Greens on Screen is an amateur website and proud of it. It is run by one person as a hobby, although Trev's help and support has been considerable and, since 2010, Andy Chapman's hard work and enthusiasm, especially his help with GoS-DB's pen-pictures, has given us a real boost. Then there's the match-day content, which would be much the poorer without the terrific contribution of a small band of photo-taking volunteers.
Greens on Screen is self-taught and as a result, a little bit quirky. Amongst a few stubborn principles, advertisements will never appear (and donít get me started on the plague of betting promotions on other sites). It began its life before many others, including the clubís official site, when there was a large gap to be filled, and although there is now a wide variety to choose from, GoSís sole aim, to be a service to fellow supporters, still seems to have a place.
If you have any comments, criticism, bright ideas, spot any mistakes; even compliments, it's all very much appreciated.
Please write to us at firstname.lastname@example.org
Tuesday 23 May
PAHA and the future of GoS
You might have read about Plymouth Argyle Heritage Archive and its launch exhibition at Home Park this Saturday. Just a quick note to say that this could be the best way forward for Greens on Screen, if it turns out to suit both parties, but I can't stress enough that such a move would esentially mean ownership (paying the bills etc) and does NOT mean that GoS is therefore secure. PAHA is a volunteer-run body and it is still going to need some extraordinary help, day to day and year on year, to keep GoS going.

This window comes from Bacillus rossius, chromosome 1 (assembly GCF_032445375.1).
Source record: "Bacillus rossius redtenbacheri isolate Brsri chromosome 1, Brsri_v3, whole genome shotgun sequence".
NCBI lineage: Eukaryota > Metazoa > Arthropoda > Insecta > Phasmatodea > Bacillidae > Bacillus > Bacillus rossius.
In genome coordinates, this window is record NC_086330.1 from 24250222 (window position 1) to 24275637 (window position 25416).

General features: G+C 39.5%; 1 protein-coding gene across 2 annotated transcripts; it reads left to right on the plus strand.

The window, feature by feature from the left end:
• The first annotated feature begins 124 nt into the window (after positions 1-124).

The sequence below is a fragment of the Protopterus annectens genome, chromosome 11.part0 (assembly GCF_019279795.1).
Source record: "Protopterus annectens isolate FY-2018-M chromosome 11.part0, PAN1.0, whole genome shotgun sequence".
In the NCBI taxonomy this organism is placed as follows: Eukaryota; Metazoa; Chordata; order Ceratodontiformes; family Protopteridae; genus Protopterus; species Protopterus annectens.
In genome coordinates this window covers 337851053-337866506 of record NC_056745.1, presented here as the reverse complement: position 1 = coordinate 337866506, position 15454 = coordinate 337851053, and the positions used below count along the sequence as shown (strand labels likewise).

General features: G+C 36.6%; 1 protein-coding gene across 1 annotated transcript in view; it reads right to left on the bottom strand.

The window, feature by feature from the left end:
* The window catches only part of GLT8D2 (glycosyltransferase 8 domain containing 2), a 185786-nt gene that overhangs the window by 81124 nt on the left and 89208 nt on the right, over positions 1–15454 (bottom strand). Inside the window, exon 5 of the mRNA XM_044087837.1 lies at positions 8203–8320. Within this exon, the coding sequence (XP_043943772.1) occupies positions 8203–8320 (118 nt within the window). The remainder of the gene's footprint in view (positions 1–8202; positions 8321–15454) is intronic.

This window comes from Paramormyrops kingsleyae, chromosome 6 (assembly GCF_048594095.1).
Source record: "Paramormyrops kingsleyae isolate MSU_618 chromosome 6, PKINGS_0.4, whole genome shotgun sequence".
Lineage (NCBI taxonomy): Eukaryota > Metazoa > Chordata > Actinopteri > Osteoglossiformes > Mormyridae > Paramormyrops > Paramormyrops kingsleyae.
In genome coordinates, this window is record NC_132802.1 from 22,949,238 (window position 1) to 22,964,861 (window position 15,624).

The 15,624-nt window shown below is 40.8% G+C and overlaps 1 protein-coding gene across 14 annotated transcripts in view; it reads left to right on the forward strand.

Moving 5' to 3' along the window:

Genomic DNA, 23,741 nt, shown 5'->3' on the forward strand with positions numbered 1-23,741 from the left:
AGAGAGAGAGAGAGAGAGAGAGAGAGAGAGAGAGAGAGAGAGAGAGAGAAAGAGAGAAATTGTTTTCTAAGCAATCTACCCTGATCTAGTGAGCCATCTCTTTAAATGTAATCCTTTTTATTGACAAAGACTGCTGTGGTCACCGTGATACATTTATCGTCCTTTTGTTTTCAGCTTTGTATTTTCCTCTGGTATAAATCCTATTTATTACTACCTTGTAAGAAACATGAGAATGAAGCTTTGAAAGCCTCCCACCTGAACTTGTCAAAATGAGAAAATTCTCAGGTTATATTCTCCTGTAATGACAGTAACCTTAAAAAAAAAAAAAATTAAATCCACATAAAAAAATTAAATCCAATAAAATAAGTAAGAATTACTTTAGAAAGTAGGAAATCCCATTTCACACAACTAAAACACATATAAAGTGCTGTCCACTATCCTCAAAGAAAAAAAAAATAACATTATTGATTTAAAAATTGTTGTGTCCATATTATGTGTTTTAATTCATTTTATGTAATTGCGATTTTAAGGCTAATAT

However, back to the present for a moment. There is now a link to the Argyle Archive's website in the External Links column, and don't forget their very interesting and free exhibition this weekend, Saturday and Sunday, 10am to 2pm in The Tribute Lounge (entrance opposite the club shop).
Click here for more details.
Sunday 14 May
Greens on Screen's Future
Just following up from my last post, which so far has resulted in a few general enquiries.
You'll probably appreciate that since I faced up to my inevitable 'retirement', the whole thing's been going around my head, pretty well full time. I understand what a big step it is for someone to come forward and make such a big commitment, which it why I've raised it two years ahead of stepping away. But I also know just how huge it is, which is why I'm wondering if there are alternatives.
At the moment, GoS is (A) one long-term fully-committed person running the show, and (B) a team of medium or even short-term helpers, who are nevertheless vital to the cause. I've no doubt that (B) will continue to be vital, and new helpers are always welcome. But perhaps (A) might need a rethink.